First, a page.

There were a number of key reasons investment management firms had been slow to adopt cloud computing, including complex legacy technology environments, concerns about outages and data breaches and loss of control as well as regulatory issues, according to Tara Winters, head of global managed services, capital markets at fintech company FIS. “However, the benefits of running in the cloud, including agility and lower infrastructure costs, are driving more firms to the cloud,” she adds.
The Covid-19 pandemic has accelerated this shift due to the number of employees working from home and the need for a stronger digital presence to support the growth in online financial services. The use of advanced technologies like big data, artificial intelligence, machine learning and the internet of things, requires the scale of the cloud to manage the significant data requirements, she adds.
Niall Twomey, CTO at client lifecycle management company Fenergo, agrees that the pandemic has accelerated the shift to cloud. “The pandemic has changed firms’ digitisation strategies,” he says. “CIOs who were aiming to digitise and adopt cloud technology in a 2025-2026 timeframe are looking to adopt the technology much sooner. The push also is more often coming from the business side, rather than technology. Business users realise they will be at a competitive disadvantage if they don’t adopt cloud technology.”
Firms like Snowflake that are cloud native, “born in the cloud” solutions bring innovative solutions that can be relatively easily leveraged by firms to quickly develop new products in their marketplace, says Mark Schlesinger, senior technical fellow at Broadridge Financial Solutions. “These types of solutions are easily accessible, quickly integrated, consumption based, and require no procurement cycles or long terms commitments.”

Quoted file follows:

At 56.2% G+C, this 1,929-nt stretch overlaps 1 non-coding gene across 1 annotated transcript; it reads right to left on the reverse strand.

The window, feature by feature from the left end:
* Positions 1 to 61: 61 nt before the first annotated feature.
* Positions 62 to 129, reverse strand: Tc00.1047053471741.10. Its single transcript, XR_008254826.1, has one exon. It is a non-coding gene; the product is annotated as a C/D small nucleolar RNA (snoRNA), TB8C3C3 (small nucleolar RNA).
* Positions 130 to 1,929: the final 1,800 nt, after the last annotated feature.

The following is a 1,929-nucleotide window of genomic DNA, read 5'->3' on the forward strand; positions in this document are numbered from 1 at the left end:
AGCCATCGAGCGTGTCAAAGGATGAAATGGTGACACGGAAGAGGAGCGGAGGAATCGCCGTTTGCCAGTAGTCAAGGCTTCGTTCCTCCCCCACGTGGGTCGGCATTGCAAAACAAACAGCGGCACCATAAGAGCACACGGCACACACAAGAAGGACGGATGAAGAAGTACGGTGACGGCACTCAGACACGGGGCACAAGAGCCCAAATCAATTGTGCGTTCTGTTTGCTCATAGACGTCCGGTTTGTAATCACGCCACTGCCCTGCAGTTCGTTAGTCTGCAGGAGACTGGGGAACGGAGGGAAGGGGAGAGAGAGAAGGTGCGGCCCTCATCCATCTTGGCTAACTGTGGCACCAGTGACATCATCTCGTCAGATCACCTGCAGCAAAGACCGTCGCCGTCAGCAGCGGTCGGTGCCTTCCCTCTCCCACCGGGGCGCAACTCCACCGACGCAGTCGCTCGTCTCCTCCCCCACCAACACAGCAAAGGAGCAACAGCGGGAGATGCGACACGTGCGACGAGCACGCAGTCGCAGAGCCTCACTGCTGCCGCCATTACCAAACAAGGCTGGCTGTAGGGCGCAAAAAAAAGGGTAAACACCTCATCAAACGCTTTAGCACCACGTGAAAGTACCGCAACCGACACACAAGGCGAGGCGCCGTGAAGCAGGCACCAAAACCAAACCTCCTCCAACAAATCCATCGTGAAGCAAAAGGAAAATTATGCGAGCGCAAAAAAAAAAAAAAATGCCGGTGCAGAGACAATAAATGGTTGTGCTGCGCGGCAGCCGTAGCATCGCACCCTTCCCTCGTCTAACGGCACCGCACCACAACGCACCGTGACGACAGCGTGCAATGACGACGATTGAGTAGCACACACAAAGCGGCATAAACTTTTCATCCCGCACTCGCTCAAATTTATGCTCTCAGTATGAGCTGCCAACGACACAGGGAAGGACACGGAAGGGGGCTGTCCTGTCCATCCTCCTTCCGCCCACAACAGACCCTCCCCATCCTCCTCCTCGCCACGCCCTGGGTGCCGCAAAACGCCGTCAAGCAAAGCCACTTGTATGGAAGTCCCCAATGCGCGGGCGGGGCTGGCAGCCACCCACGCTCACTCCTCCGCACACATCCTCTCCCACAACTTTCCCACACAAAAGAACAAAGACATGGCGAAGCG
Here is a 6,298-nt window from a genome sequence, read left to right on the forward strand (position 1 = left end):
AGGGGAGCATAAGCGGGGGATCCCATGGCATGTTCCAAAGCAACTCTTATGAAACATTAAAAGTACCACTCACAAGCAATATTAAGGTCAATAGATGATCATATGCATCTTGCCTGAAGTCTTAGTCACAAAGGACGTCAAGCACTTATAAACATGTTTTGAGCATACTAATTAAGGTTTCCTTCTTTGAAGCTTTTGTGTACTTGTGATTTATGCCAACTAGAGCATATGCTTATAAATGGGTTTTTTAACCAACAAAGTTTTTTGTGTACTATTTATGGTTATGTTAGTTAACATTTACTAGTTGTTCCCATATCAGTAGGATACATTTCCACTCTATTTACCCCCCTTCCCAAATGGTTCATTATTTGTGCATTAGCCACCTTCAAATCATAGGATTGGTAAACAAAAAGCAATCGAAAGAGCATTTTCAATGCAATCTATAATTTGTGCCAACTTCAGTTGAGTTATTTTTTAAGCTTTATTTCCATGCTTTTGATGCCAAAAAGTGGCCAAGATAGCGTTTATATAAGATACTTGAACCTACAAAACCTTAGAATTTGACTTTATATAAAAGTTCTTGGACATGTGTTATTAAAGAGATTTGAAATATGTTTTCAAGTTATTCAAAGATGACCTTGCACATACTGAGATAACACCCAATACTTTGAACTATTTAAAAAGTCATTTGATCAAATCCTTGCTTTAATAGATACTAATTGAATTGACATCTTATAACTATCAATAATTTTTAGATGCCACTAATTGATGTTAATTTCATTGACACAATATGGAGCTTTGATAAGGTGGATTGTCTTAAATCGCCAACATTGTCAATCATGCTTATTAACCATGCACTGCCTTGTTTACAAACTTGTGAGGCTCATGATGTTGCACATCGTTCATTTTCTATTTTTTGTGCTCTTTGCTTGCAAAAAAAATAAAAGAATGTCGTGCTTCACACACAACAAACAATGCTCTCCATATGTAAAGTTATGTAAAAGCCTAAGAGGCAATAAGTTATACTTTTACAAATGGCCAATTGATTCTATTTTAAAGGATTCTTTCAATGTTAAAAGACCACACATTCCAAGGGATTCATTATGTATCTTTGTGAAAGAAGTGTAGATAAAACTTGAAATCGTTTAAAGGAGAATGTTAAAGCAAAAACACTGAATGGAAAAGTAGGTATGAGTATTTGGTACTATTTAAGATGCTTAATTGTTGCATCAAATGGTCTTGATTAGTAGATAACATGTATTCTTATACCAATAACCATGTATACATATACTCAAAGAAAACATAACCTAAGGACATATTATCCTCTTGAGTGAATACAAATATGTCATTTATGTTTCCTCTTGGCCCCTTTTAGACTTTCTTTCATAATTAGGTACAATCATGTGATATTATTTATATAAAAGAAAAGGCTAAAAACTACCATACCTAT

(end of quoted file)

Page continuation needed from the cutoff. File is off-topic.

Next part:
Tech teams can quickly innovate and iterate using solutions like Snowflake to ultimately determine the best “building blocks” for their new products, increasing the velocity of their innovation with little to no long-term financial risks or commitments. He adds that leveraging these third-party solutions allows firms to experiment and implement newer technologies such as blockchain.
FIS’ Winters says investment management firms will continue to expand their usage of the cloud to remain competitive, with cloud-first companies able to provide faster and more secure access to digital services.
She adds, “More firms will rely on AI and ML to help provide the right services for their clients and will rely on the cloud to support these technologies. The agility provided by cloud technology will also be a major factor in moving more investment managers into cloud computing as they look for ways to support clients through new products and services. The cost savings, operational resiliency and continued investment in security provided by the cloud are advantages over traditional data centres.”